Fixed mortgage rates jumped this week as markets awaited the release of minutes from the Federal Open Market Committee’s (FOMC) July meeting, which contained hints of when the Federal Reserve might start reducing its bond purchases.
According to Freddie Mac’s Primary Mortgage Market Survey, the 30-year fixed-rate mortgage (FRM) averaged 4.58 percent (0.8 point) for the week ending August 22, up from last week’s 4.40 percent. A year ago at this time, the 30-year FRM averaged 3.66 percent.
The 15-year FRM averaged 3.60 percent (0.7 point), up from 3.44 percent previously.
Adjustable rate movements trended downward. The 5-year Treasury-indexed hybrid adjustable-rate mortgage (ARM) averaged 3.21 percent (0.5 point), down from 3.23
percent in the last survey. The 1-year ARM averaged 2.67 percent (0.5 point), flat week-over-week.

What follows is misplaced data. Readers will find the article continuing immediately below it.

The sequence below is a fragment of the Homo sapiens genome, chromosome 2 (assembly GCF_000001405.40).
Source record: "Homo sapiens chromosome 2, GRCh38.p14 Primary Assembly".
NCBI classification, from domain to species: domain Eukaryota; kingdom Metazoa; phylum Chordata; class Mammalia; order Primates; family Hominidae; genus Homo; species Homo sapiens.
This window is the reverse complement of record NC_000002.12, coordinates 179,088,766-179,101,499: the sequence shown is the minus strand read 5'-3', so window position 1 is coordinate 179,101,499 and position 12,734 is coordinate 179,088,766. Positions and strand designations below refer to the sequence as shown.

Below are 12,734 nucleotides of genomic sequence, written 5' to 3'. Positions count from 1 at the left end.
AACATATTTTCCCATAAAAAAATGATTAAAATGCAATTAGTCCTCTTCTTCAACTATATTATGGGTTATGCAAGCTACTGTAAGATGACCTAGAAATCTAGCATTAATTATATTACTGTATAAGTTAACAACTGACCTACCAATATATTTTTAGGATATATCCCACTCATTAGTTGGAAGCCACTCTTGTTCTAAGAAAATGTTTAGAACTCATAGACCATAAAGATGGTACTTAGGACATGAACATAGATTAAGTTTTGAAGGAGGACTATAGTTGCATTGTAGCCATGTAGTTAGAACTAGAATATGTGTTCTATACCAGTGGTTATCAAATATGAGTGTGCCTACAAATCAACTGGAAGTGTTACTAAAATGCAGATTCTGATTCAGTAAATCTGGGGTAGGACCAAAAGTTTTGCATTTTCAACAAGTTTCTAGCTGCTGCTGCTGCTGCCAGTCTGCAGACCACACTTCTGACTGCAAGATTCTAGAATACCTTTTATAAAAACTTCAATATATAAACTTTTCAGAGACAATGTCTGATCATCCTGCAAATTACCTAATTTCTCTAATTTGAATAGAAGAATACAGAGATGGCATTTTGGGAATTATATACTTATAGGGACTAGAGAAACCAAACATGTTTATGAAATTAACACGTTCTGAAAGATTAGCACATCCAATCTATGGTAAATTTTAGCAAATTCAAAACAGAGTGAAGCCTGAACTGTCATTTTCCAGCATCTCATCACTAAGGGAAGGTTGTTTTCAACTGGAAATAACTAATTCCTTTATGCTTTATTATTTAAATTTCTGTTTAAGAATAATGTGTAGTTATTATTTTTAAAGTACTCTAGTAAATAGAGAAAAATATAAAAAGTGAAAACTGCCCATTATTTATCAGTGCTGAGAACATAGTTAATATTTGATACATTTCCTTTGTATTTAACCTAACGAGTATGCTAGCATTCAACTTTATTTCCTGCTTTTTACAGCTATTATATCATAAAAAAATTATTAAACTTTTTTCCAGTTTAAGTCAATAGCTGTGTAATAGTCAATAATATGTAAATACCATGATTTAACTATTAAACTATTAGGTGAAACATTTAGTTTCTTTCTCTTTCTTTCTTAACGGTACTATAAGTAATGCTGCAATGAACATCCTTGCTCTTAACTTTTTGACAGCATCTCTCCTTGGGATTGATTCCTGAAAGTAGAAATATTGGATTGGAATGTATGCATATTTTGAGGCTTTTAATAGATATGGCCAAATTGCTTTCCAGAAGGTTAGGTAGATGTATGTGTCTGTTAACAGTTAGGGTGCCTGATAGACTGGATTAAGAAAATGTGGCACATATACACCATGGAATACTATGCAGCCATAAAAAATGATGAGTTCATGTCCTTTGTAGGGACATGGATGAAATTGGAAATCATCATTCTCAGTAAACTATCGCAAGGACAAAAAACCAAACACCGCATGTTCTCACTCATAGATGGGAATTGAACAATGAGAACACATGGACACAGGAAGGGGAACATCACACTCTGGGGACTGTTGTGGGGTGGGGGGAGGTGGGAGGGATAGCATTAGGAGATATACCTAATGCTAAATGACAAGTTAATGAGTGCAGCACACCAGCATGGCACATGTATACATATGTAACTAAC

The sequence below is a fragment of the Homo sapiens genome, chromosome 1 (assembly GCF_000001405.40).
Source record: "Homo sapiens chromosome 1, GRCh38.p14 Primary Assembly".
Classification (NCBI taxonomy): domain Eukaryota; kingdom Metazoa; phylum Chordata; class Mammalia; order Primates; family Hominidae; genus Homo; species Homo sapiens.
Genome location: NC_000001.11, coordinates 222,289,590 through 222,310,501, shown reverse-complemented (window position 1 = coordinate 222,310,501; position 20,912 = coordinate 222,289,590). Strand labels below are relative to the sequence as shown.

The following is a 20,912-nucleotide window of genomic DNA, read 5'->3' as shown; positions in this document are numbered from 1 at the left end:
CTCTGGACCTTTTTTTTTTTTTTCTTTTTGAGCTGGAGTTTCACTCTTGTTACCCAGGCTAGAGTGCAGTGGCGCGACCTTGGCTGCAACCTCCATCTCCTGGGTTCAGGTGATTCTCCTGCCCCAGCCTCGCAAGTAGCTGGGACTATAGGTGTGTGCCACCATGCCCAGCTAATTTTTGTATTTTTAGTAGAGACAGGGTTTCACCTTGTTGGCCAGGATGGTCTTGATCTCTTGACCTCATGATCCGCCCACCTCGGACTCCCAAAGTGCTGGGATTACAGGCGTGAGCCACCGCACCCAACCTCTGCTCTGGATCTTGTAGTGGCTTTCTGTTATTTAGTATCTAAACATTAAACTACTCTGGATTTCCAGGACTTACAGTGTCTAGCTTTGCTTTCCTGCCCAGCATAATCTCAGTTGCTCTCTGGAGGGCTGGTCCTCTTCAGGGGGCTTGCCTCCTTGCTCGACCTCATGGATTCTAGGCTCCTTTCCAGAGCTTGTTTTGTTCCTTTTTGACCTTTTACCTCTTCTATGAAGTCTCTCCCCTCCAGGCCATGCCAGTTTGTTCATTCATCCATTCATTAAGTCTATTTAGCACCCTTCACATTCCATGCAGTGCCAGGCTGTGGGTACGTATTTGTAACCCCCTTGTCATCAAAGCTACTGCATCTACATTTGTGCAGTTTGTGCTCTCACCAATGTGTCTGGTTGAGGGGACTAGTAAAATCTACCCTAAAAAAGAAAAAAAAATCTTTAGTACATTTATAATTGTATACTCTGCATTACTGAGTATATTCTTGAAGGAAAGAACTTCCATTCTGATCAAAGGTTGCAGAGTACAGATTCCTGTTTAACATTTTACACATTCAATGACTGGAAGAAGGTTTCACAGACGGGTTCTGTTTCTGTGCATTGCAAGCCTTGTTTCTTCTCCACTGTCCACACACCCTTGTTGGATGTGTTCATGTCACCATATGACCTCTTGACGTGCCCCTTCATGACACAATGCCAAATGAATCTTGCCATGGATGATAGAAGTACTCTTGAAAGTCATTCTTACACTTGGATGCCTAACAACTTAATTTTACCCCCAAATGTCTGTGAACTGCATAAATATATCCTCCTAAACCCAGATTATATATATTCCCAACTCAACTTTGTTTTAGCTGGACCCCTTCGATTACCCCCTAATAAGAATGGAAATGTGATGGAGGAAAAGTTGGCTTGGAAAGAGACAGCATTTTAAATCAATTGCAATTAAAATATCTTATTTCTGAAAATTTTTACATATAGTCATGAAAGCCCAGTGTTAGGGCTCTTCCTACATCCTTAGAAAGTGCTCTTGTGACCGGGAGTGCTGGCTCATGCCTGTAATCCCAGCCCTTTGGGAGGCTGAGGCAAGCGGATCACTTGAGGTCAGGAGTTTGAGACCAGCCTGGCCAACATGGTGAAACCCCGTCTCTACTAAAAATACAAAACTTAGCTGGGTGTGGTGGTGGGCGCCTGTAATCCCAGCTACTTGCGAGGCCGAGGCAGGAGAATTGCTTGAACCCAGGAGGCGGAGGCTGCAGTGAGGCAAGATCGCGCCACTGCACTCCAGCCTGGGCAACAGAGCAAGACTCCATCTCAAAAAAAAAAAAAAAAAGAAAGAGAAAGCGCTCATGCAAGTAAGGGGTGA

Recounting the minutes of the FOMC’s meeting, Freddie Mac chief economist Frank Nothaft noted “the committee members were broadly comfortable with a plan to start reducing its bond purchases later this year, although a few emphasized the importance of being patient.”
“Meeting participants acknowledged mortgage rate increases might restrain housing market activity, but several members expressed confidence the housing recovery would be resilient in the face of higher rates,” Nothaft said. “In fact, existing home sales increased in July to the strongest pace since November 2009 and homebuilder confidence in August rose to its highest reading since November 2005. Both increases occurred after mortgage rates had risen from their spring-time lows.”
Meanwhile, Bankrate.com reported a two-year high for the 30-year fixed average in its own weekly survey. The 30-year fixed reached 4.74 percent, Bankrate observed, while the 15-year fixed jumped to 3.75 percent.
On the adjustable rates side, the 5/1 ARM climbed to 3.69 percent.
“While nothing is official yet, and likely won’t be at least until we get to the other side of the jobs report in early September, the markets have clearly priced in the expectation of Fed tapering at that point,” Bankrate said in a release.
By Tory Barringer